forced police authorities to rethink strategies and the structuring
of the police. The intrusion of the Eritrean regime, and other armed
groups, the attempted murder of former Egyptian president Hussein
Mubarak and other terrorist attacks were also tough times for the
Similarly, the expansion of information and telecommunications
technology (ICT) and transport networks have allowed criminals to
coordinate their crime schemes and avoid police investigations.
Increased trade, economic growth and foreign direct investment have
also increased the movement of people. Traditional values are fading
away and new types of crimes with new tactics are emerging.
Criminogenic factors like unemployment, poverty and other
environmental factors are fueling the crime problem.
Recently, the police have engaged in community policing strategies with
new vigor. The practice of community policing has even been
established in rural areas.
However, marketing policing through television and radio programs alone
is not enough. Human relations are vital in police work. It is
through individual encounters that the public judges the police, so
patrolmen and women have to be prudent in establishing rapport with
It is obvious that different communities call for different policing
strategies because they differ in culture, tradition and values. A
showcase could be the business community that has varying needs
among its sectors. Serving the business community, for instance,
requires catering to its various security needs.
Inter-agency cooperation is one way in which the police can serve the
range of demands, whilst having a common institutional vision.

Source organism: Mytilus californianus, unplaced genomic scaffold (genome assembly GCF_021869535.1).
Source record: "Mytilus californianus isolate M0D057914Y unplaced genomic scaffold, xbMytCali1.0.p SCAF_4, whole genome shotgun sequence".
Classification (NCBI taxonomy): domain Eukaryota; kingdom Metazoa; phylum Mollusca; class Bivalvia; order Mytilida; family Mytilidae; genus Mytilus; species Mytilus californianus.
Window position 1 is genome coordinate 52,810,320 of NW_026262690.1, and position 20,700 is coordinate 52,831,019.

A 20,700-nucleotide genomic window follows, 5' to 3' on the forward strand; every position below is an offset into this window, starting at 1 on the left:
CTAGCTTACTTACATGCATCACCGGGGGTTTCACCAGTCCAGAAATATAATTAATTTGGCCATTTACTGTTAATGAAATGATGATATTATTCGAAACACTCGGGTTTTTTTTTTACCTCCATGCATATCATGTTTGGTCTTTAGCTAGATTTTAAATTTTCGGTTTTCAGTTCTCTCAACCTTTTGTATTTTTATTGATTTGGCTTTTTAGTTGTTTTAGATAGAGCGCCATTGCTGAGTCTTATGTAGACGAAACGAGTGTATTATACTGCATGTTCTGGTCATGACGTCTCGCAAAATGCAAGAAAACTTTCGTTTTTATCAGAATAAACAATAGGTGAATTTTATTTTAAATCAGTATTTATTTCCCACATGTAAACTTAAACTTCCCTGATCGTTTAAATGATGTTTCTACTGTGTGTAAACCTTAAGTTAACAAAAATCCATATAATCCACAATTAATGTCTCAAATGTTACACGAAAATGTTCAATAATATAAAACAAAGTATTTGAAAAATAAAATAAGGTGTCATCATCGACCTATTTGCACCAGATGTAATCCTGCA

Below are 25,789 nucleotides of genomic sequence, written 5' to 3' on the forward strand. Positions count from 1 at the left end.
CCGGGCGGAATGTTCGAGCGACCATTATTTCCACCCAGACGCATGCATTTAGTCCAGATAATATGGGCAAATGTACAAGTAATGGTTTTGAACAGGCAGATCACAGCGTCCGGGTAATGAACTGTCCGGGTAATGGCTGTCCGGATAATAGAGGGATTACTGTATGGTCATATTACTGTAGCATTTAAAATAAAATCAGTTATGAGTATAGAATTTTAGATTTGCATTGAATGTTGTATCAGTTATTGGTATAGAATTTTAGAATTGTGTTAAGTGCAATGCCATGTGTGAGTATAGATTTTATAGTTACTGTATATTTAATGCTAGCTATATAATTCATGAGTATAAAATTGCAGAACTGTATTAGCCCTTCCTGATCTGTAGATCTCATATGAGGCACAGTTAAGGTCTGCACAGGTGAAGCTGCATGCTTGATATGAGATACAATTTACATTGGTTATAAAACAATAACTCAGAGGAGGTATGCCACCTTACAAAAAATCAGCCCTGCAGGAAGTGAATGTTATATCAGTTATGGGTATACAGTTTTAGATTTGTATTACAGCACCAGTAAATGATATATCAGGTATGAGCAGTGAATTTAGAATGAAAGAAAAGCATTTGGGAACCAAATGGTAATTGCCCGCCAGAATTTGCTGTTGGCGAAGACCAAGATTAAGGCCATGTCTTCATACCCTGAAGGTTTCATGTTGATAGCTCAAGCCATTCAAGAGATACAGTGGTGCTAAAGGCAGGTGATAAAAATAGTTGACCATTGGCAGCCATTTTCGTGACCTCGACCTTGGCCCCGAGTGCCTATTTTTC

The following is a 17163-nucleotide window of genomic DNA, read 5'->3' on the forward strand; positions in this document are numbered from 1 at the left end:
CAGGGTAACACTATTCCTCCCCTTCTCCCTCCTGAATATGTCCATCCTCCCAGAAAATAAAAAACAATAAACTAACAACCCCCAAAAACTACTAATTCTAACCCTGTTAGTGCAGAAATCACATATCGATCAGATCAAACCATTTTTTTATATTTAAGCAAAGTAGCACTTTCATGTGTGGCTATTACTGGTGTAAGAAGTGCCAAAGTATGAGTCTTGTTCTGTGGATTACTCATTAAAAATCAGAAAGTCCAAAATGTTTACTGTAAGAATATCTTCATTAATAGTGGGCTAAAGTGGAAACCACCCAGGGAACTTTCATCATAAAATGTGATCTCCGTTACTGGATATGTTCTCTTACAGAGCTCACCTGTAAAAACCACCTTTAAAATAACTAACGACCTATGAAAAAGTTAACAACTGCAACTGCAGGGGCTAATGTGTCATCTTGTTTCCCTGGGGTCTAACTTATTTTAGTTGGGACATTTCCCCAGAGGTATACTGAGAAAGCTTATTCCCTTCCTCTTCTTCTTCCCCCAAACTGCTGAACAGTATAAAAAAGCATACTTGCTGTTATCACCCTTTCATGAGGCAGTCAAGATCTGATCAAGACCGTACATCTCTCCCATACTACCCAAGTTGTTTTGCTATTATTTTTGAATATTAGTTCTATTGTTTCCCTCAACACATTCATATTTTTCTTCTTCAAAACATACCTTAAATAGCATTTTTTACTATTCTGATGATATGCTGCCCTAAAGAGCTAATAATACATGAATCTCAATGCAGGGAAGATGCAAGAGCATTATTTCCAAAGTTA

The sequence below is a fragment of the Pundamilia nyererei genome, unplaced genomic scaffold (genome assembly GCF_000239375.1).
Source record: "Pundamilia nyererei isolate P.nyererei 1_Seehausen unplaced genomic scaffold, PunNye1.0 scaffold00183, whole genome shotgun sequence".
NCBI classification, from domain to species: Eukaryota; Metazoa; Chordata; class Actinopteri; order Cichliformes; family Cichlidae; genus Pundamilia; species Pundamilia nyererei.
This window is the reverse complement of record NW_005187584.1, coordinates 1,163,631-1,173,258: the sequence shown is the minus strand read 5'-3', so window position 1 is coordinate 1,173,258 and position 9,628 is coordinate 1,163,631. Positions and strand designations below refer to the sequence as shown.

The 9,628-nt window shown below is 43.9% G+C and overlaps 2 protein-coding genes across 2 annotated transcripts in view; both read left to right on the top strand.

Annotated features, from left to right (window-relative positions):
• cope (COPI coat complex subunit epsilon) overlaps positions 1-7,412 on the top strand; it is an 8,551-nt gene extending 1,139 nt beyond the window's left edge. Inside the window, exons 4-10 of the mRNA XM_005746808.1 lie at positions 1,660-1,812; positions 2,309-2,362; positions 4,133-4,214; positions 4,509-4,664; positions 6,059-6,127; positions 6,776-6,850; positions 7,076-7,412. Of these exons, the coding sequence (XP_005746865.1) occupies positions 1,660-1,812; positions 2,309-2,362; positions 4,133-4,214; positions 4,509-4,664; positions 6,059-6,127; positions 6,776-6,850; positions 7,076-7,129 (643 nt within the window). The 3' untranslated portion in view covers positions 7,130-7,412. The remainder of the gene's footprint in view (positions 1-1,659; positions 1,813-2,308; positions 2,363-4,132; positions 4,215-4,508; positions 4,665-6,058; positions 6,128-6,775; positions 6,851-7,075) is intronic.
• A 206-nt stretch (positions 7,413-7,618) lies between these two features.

Working with the chambers of commerce, housing development projects
committees, professional associations and investors can help the
police meet the specific demands.
Apparently, crime prevention requires good local knowledge; including
knowledge of security gadgets and equipment such as door locks. For
instance, door locks of condominium houses are repeatedly crushed by
burglars. The police should consult building project offices and
owners about features of the doors and locks. Similarly, the police
need to be present in the design of high-rise buildings in order to
be furnished with escape routes, fire drills and evacuation plans in
case of emergencies. Corporate executives should constantly be
reminded that they have a duty to care for their employees by
consulting the police. Putting guards with rifles at entrances will
do little unless adequate procedures of crime reporting and
prevention are in place.
Another responsibility of the police as a result of ever-changing
realities is to maintain the safety of road users. Traffic control
is an urgent task that needs to be addressed. Crossing the main
squares of Addis Ababa at rush hours is increasingly difficult for
pedestrians. Street vendors, shoe shiners, and beggars with infants
sleeping in public places complicates the situation.
An empowered police force establishes the core of public security in a
rapidly urbanizing city such as Addis Ababa. This calls for police
stations to be empowered with a capacity to manage the complete
crime management cycle, but it cannot be accomplished by the police
alone. It needs the insistent support of the community.
As the conventional police manual puts it “crime prevention is a joint
effort.” Yet, designing strategies tailored to the new national
reality is required from the police. It is only then that
stakeholder participation can be strengthened to maintain peace and